ABU DHABI (Reuters) – Millions of COVID-19 vaccines sit in a warehouse in Abu Dhabi, waiting to be shipped globally and injected into peoples arms.
Outside, the temperature is soaring. Inside, the warehouse is kept at around 4 Celsius (39.2 Fahrenheit), and its ultra-cold storage fridges at -81 Celsius.
The building in Abu Dhabi’s Khalifa Industrial Zone (KIZAD)is part of the HOPE Consortium, a commercial vaccine logistics group set up by the emirate last year as global demand for storage and shipment of COVID-19 shots soared.
It recently expanded its services in partnership with Via Medica International Healthcare to take vaccines on the last mile of their journey from airports to people in countries with limited logistical or healthcare capabilities, to avoid vaccine wastage.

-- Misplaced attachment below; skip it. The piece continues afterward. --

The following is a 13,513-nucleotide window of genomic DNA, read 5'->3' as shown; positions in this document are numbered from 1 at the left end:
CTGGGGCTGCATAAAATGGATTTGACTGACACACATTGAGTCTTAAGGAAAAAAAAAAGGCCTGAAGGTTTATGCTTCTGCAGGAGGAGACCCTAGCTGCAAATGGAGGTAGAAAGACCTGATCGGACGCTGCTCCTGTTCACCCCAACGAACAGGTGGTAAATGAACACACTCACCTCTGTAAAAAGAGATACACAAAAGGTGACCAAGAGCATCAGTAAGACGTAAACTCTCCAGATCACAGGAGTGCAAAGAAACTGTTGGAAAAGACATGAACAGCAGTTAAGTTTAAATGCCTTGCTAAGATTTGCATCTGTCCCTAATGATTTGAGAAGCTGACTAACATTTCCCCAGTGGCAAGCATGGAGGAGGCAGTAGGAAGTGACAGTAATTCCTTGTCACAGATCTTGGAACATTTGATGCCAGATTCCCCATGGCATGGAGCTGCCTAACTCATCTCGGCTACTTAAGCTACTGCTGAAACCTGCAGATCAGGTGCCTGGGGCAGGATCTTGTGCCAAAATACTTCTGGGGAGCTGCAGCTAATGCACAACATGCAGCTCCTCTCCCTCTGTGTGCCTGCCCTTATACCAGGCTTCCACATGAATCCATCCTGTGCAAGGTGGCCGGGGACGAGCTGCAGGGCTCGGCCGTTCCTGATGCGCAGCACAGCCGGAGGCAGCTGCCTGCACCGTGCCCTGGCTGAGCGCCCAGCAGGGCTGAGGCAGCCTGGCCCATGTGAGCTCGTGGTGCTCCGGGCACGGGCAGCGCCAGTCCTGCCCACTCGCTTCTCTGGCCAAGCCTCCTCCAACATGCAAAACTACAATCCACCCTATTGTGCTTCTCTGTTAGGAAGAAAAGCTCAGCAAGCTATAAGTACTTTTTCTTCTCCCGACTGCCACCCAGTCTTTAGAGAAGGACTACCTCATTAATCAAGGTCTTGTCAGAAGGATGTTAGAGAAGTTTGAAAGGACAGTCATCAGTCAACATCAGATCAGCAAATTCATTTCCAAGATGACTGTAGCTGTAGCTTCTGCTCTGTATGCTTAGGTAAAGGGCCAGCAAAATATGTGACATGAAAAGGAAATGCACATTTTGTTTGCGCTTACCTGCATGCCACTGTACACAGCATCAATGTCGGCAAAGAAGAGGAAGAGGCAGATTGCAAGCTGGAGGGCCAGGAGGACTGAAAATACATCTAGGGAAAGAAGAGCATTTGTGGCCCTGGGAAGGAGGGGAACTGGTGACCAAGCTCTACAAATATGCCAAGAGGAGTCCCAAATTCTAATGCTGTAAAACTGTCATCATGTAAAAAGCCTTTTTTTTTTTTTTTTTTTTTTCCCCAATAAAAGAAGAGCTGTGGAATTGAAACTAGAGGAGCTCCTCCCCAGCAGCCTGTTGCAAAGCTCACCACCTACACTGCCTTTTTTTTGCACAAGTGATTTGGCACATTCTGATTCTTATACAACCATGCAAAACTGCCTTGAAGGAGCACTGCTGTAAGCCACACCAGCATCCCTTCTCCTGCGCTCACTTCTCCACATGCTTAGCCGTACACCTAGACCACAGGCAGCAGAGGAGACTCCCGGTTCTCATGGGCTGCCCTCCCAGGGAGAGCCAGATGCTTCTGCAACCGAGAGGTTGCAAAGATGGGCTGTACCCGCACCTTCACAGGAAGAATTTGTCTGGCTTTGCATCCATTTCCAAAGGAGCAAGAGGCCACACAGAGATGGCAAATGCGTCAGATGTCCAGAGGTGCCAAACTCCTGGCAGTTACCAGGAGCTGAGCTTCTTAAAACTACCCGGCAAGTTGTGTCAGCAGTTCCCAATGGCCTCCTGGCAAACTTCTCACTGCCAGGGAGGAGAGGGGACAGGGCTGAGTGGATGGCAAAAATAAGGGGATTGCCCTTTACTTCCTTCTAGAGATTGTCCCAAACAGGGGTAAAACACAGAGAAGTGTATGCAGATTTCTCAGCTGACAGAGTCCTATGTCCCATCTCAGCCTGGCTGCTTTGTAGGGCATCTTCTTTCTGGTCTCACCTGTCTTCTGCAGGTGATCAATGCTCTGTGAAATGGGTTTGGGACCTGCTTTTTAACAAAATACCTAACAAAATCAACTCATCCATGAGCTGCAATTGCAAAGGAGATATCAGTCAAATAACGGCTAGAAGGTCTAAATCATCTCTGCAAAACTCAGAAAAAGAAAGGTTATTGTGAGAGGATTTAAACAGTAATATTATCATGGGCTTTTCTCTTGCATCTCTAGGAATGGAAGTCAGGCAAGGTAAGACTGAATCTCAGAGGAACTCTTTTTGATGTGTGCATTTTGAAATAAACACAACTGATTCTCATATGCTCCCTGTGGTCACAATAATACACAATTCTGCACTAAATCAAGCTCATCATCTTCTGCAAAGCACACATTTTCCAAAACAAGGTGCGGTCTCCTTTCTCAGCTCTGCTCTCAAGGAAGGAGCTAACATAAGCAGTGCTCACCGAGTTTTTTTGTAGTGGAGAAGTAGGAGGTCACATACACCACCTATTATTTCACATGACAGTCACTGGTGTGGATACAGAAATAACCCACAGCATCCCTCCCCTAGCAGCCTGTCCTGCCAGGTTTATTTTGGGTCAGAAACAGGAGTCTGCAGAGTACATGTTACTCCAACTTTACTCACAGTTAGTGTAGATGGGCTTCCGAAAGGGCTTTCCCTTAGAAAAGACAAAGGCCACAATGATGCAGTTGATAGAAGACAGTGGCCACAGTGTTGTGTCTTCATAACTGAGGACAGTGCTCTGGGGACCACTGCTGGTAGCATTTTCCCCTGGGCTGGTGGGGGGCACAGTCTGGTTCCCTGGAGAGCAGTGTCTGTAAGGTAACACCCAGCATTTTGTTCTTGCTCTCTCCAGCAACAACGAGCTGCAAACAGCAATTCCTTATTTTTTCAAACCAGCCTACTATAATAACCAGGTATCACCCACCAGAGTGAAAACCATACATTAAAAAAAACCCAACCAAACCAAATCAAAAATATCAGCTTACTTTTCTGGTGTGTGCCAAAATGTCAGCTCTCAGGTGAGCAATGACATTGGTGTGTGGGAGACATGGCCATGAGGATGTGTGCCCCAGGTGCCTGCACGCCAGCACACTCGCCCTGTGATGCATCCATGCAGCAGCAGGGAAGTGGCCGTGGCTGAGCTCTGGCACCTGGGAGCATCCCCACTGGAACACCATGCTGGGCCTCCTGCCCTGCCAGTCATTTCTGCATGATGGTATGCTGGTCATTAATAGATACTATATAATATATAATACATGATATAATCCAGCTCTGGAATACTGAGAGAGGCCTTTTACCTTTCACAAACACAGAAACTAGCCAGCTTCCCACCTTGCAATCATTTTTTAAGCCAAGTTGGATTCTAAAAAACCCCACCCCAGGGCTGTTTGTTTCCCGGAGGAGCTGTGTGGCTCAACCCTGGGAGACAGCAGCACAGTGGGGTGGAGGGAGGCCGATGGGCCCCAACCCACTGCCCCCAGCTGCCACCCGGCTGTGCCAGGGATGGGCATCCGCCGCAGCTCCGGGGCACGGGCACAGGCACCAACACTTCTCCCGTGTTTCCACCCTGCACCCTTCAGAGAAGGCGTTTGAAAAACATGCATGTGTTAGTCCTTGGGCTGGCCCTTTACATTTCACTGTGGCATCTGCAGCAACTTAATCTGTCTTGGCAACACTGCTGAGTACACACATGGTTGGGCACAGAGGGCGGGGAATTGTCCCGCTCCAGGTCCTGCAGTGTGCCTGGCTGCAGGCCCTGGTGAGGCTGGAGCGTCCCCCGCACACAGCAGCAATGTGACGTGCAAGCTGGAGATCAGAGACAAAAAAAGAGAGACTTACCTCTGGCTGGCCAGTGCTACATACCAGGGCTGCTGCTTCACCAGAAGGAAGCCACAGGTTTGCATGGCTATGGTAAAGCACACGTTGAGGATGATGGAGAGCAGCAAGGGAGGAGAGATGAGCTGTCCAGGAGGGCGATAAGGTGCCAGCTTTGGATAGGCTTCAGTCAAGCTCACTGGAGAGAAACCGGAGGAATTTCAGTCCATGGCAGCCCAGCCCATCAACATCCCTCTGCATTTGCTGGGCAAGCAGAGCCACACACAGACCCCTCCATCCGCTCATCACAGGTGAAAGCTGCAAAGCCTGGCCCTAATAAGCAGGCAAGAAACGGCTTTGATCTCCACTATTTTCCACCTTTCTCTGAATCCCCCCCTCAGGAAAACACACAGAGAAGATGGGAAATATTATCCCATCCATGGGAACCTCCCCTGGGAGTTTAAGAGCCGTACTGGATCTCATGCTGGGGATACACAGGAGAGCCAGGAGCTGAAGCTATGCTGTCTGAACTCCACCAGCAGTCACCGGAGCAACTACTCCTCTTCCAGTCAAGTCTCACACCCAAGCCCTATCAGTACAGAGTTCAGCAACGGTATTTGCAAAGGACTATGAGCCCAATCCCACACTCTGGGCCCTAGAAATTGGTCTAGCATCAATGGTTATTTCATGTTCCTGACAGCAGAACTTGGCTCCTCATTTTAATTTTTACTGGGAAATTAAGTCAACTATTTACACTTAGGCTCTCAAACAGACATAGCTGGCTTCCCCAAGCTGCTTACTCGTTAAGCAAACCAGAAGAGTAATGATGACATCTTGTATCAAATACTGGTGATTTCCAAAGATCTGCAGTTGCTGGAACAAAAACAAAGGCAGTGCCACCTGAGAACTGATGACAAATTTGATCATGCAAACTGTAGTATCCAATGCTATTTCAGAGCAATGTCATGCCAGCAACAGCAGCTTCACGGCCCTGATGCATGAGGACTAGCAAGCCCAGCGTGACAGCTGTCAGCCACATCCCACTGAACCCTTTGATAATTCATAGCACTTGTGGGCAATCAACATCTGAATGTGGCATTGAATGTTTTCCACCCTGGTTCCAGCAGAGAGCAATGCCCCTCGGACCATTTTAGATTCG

“Vaccines are important but vaccinations are even more important,” Abu Dhabi Ports Logistics Head Robert Sutton said.
The HOPE Consortium said it has handled around 65 million vaccine doses in more than 40 countries so far.
“A typical supply chain collects from point A and delivers to point B. We actually go further than that. We monitor the demand on the manufacturers, we track purchase orders against that,” Sutton said.
The UAE is an aviation hub and has been trying to diversify its oil-based economy into technical, medical and other fields.
(Reporting by Abdelhadi Ramahi, Writing by Lisa Barrington, Editing by Andrew Heavens)